Yakutian knife

From Wikipedia, the free encyclopedia
Jump to navigation Jump to search
A modern Yakutian knife with birch burl (burr) handle and leather sheath.

The Yakutian knife (Sakha: саха быһаҕа Sakha byhagha; Russian: якутский нож), sometimes called the Yakut knife, is a traditional knife of Yakuts (an ethnic group from the Sakha Republic (or Yakutia), region of Siberia), used for working with wood, hides, skins, fish and meat or for combat. The knife has been used in Yakutia for hundreds of years without significant changes in its design.[1]

Typical Yakutian knives have a blade length of 4–7 inches (10–18 cm), and 1–1+12 inches (2.5–3.8 cm) wide. An unusual feature of this knife is that the blade is asymmetrical; one side of the blade has a fuller, that is a groove in it and a chisel grind, while the other side has no groove and is basically a convex edge (meaning it rounds down to the edge, rather than having a straight bevel).[2] The blade is traditionally forged[3][4][5] from locally sourced iron ore smelted by Yakutian blacksmiths. The groove in the blade makes it lighter and allows the blacksmith to reduce the amount of metal needed to make larger knives. The knife handle is historically made from birch burl and is thick and egg-shaped in cross-section. It fits the hand and can also be used wearing gloves. The birch also protects the hand from the cold effects of the knife steel in extreme cold, a common condition in Siberia during winter months. A cow tail knife sheath completes the ensemble.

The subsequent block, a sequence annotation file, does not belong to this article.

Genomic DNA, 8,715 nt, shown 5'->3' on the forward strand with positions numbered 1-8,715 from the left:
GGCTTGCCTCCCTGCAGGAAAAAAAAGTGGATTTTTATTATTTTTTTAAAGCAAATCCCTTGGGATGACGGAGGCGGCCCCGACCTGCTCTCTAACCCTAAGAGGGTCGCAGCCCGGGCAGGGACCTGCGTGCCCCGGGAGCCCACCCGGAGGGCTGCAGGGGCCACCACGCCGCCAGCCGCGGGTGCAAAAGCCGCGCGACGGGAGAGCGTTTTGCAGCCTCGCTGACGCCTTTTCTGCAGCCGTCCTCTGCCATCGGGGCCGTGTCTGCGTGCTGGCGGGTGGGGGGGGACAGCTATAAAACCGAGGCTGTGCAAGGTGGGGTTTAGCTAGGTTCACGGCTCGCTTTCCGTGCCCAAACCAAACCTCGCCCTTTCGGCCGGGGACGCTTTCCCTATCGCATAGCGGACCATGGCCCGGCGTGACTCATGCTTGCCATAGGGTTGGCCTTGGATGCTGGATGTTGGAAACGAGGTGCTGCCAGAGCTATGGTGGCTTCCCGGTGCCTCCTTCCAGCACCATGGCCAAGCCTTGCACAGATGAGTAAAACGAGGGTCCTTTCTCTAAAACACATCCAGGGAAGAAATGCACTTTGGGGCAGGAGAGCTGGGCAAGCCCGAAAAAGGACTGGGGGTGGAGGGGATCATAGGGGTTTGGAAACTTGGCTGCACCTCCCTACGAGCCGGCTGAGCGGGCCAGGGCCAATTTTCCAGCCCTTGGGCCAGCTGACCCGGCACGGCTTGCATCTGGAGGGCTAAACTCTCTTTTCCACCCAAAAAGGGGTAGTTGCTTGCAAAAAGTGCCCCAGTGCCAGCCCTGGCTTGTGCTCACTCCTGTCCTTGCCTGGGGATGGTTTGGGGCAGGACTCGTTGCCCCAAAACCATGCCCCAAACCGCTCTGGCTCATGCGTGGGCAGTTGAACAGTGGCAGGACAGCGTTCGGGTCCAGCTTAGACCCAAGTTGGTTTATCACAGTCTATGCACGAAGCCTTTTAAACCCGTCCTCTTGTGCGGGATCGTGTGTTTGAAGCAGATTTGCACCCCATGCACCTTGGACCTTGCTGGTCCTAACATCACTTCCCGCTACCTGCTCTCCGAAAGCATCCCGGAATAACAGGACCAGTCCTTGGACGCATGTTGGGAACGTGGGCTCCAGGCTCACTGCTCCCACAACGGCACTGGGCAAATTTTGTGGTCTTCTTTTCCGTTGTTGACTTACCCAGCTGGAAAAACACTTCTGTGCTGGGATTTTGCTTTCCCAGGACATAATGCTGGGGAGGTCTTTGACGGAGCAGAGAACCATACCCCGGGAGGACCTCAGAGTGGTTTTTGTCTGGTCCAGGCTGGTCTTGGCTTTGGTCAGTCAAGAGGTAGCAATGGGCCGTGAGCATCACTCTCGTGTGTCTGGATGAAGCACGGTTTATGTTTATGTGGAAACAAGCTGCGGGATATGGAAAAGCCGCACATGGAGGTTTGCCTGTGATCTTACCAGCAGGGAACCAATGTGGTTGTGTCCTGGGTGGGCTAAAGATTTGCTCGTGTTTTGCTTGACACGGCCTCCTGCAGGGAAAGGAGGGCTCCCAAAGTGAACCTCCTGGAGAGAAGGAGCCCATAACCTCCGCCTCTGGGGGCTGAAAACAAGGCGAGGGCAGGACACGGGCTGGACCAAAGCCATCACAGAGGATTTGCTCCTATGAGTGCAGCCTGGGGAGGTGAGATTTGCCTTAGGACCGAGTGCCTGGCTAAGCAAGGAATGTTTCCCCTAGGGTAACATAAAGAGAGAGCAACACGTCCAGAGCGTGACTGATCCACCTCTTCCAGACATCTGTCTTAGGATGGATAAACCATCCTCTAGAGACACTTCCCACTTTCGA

See also[edit]